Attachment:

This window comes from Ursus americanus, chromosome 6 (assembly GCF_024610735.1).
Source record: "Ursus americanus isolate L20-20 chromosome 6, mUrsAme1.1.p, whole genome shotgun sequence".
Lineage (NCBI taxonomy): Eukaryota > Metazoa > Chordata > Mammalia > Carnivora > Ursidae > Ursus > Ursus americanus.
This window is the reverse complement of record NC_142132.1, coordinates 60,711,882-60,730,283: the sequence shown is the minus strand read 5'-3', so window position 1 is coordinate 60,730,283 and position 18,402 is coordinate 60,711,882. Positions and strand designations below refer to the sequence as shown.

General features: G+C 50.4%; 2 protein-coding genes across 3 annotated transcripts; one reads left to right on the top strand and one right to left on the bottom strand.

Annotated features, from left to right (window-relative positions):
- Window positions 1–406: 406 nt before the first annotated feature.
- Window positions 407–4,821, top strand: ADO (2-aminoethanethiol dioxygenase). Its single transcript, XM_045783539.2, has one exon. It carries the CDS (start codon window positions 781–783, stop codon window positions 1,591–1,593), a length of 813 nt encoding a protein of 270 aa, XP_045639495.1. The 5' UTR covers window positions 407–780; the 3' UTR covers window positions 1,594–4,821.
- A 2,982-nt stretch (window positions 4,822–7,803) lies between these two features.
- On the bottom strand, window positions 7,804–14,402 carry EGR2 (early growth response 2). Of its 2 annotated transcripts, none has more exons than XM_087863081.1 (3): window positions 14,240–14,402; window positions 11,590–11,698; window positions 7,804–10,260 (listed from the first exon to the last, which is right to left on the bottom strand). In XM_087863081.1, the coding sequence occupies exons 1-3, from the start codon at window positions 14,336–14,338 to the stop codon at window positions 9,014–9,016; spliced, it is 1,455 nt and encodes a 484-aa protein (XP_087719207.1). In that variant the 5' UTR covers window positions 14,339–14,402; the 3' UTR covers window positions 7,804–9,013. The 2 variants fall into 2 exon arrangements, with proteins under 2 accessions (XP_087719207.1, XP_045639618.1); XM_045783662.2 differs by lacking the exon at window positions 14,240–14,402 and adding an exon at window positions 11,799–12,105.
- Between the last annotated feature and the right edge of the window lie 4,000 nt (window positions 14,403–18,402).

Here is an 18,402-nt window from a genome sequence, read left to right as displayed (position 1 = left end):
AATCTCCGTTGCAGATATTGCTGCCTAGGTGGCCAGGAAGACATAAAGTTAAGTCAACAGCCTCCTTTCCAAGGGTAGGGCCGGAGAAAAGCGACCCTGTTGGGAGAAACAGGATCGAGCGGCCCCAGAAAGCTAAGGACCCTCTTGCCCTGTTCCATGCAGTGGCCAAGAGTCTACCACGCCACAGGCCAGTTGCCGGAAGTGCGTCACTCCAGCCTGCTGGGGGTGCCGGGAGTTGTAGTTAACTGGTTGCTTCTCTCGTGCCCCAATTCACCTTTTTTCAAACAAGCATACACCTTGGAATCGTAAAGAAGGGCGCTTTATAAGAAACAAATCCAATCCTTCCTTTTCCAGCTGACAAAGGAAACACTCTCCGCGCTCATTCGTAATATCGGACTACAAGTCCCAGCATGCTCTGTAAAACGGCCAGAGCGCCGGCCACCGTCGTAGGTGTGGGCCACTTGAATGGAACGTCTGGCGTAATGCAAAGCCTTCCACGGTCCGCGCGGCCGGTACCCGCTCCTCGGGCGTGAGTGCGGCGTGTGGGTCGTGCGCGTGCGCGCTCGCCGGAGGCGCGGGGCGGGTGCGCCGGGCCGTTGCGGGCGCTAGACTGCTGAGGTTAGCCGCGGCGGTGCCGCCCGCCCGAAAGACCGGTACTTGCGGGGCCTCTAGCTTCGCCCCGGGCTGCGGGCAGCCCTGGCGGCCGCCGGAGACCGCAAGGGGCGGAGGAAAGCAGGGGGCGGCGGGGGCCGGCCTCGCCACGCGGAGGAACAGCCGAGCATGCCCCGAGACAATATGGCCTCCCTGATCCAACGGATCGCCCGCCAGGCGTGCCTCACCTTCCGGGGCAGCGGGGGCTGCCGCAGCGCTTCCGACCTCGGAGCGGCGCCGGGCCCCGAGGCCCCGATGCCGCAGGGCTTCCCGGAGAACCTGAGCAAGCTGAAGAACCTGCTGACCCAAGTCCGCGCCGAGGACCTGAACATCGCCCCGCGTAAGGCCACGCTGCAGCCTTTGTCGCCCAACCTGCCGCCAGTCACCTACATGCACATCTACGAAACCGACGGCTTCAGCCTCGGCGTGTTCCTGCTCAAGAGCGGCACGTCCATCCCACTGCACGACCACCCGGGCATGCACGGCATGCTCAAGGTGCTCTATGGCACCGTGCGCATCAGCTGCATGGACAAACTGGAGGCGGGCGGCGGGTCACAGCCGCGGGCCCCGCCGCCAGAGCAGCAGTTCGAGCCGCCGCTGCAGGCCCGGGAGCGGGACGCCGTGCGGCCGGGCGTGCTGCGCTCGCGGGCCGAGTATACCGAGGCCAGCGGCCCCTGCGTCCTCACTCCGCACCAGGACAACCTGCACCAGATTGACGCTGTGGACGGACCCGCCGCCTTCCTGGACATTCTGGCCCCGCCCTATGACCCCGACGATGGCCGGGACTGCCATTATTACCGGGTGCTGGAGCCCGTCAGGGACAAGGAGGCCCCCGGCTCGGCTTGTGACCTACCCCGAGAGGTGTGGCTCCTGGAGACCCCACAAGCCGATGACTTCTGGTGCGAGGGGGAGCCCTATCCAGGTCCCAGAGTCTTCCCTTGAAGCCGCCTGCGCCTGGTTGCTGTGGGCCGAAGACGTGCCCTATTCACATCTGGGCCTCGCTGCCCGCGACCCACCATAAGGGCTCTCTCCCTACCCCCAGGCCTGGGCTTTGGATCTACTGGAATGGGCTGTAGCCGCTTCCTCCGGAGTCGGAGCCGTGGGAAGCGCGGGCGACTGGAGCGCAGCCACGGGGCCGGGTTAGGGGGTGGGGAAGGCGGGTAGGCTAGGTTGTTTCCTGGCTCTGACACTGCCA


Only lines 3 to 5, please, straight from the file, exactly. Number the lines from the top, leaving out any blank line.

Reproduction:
Lineage (NCBI taxonomy): Eukaryota > Metazoa > Chordata > Mammalia > Carnivora > Ursidae > Ursus > Ursus americanus.
This window is the reverse complement of record NC_142132.1, coordinates 60,711,882-60,730,283: the sequence shown is the minus strand read 5'-3', so window position 1 is coordinate 60,730,283 and position 18,402 is coordinate 60,711,882. Positions and strand designations below refer to the sequence as shown.

General features: G+C 50.4%; 2 protein-coding genes across 3 annotated transcripts; one reads left to right on the top strand and one right to left on the bottom strand.